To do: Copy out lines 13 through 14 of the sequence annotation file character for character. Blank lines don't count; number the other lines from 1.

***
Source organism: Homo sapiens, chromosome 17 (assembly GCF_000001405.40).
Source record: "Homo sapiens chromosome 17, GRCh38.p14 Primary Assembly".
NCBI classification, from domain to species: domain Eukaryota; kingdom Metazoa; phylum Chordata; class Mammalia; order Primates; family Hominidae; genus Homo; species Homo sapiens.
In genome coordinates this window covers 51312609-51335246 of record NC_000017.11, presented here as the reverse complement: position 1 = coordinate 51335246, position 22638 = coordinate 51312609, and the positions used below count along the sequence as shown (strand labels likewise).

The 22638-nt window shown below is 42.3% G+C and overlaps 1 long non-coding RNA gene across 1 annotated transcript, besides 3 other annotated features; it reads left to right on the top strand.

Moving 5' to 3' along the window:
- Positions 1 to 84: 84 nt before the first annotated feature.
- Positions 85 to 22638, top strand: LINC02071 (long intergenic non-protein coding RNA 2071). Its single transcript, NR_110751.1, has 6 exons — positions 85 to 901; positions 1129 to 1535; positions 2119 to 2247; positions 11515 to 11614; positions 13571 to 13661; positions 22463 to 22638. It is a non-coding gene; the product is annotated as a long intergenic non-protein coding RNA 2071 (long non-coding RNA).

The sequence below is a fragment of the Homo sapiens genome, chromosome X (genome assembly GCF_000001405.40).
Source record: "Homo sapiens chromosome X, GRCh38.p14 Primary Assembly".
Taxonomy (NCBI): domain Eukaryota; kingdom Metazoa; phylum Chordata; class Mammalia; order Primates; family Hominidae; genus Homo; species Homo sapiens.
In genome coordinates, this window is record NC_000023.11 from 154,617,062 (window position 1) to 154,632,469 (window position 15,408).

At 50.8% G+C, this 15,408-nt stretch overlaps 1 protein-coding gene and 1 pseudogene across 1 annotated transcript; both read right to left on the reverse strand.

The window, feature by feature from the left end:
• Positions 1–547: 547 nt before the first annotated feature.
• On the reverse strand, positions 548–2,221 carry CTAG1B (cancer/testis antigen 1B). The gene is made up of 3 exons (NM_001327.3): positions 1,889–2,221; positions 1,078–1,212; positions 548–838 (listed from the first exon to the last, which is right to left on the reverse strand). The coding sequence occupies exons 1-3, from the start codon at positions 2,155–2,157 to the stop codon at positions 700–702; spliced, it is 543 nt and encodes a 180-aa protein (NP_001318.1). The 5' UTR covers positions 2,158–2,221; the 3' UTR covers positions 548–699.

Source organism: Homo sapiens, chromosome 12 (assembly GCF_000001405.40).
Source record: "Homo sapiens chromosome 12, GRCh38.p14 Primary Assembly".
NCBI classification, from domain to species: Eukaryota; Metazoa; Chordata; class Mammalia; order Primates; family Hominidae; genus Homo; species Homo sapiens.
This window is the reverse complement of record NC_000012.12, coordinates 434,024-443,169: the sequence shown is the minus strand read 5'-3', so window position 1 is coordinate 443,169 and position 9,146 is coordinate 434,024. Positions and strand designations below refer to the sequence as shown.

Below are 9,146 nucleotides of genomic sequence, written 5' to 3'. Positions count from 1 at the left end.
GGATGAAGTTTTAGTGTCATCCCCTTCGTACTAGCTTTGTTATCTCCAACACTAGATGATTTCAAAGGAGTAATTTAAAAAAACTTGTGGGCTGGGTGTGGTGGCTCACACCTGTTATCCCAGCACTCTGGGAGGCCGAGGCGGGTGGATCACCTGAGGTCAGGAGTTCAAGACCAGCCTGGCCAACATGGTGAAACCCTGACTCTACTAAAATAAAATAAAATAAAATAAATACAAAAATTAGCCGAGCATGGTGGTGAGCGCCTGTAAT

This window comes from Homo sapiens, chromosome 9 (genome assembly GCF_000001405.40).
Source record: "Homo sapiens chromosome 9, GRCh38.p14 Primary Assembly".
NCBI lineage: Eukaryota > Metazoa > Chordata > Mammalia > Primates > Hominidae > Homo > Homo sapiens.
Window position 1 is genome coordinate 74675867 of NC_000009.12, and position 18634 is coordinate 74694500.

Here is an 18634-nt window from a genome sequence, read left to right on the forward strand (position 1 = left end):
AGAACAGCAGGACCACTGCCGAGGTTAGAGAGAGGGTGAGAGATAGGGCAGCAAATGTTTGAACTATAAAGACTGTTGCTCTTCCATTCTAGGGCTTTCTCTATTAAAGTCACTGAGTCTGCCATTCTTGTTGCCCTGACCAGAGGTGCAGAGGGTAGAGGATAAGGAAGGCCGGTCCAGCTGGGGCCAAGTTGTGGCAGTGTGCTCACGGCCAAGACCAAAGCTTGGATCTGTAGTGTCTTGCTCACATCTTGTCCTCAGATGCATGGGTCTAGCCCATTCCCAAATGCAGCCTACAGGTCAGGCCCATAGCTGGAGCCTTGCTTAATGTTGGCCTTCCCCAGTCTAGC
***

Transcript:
At 50.8% G+C, this 15,408-nt stretch overlaps 1 protein-coding gene and 1 pseudogene across 1 annotated transcript; both read right to left on the reverse strand.

The window, feature by feature from the left end: